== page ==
The Smart Girls story is an amazing one: Upon graduating high school, Emily Raleigh (now a rising junior at Fordham University) wrote a guide to help her younger sister succeed in high school. But instead of stopping there, Emily decided that she wanted to help other girls too. Check it out @ http://www.huffingtonpost.com/katy-ma-/smart-girls-conference-20_b_5597306.html?utm_hp_ref=teen
by Elizabeth Plank
When reality television star and fashion blogger Lauren Conrad was asked what her “favorite position” was on a live radio program a while back, the women listening held their breath. Read the whole piece…
When a transgender female teen was removed from 78 days in solitary confinement in an adult prison in Connecticut on June 24 her supporters celebrated a break in a case that had received widespread media attention.
But on July 12 the case took a turn that activists say further shows the mistreatment of young trans people in both juvenile detention centers and prison.
The Latina transgender teen, being called Jane Doe, was sent to a boys’ facility, the Connecticut Juvenile Training Facility, after being accused of assault at a psychiatric center to which she had been released. Read more here
When people write about Saved by the Bell today, they focus on the big cell phone, the eye-assaulting wardrobe, and a certain someone’s breakdown after a brief fling with caffeine pills. No matter how silly this show was, there’s no doubt of its popularity—to take this subject matter seriously is to take our consumption of culture seriously. This swirl of messages about gender and race in the show are confusing, but in my case, and perhaps for many others, I left the show behind in search of better characters with more relatable experiences. And yet no matter what I’ve found, I know that the show will always be around, airing weekday mornings as a nostalgic recitation of what a bunch of old male writers thought of young high school women.
From "Nostalgia Does Not Make Saved by the Bell Grow Sweeter" by Emily Hashimoto.
Julie Zeilinger has some tips for on surviving college in her new book “College 101: A Girl’s Guide to Freshman Year.”http://womensenews.org/story/education/140719/3-steps-young-women-maximize-college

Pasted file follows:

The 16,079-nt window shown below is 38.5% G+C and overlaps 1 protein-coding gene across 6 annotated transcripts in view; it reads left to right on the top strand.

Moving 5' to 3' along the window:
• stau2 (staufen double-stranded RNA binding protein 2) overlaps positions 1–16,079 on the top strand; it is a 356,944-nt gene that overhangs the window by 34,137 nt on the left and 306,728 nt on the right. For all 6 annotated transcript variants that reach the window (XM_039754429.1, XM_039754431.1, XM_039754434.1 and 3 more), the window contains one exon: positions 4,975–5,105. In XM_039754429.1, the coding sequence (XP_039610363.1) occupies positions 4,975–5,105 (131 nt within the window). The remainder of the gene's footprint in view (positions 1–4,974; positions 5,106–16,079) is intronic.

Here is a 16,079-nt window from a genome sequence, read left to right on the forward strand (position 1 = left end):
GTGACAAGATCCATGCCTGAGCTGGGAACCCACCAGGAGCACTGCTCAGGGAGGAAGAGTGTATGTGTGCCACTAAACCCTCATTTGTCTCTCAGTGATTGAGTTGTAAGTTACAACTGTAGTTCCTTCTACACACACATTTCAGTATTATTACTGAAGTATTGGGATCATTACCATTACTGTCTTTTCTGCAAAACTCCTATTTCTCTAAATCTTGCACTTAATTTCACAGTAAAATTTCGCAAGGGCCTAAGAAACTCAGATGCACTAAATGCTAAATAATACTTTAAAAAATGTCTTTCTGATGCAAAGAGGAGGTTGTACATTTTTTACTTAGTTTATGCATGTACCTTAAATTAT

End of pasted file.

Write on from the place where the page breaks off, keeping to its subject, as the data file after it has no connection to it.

Fifteen of the 20 countries with the highest rates of child marriage are in Africa, and 39 percent of the continent’s girls are married before the age of 18.
Child marriage is a tradition that is practiced to preserve a girl’s chastity, to strengthen ties between families and to cope, as a response to poverty. In many African countries, parents receive a bride price from the groom’s family when their daughter marries, and are relieved of the burden of providing for her. Check out this story.
On Monday, when Towson University graduate Kacy Catanzaro took on the finals course in Dallas for competition sports show “American Ninja Warrior,” she not only made it to the final round of the U.S. contest, she also made history.
The 5-foot, 100-pound gymnast became the first female contestant to qualify for the competition’s final round. With her win Monday, she’ll next head to Las Vegas where she’ll go to head-to-head with dozens of finalists from around the country who all conquered each of the physically strenuous stages.- Via Huffington Post
“Most of my makeup is heavily influenced by music. I love to be able to create and see what I am hearing and feeling. I simply see it in my mind’s eye, and my hands do the rest.”- Stephanie Fernandez on her inspiration. Read more at http://www.huffingtonpost.com/2014/07/08/stephanie-fernandez-makeup-artist-_n_5567442.html?utm_hp_ref=teen
“I never imagined my wedding day; I was completely devoted to study. I wanted to become a doctor. I was very good in school. When we left Syria, I tried to bring my textbooks. I thought I might go back again, and I could use the time in Iraq to study.”
Like many girls facing poverty or conflict, Dilda was married to an older man to help make ends meet. “She had a nice dress, but no songs, no party,” says her father Abdul. “It would be very improper to have a party while our brothers and sisters are suffering and being killed in Syria.”
Together we can end child marriage within a generation. Be part of it: http://uni.cf/GS14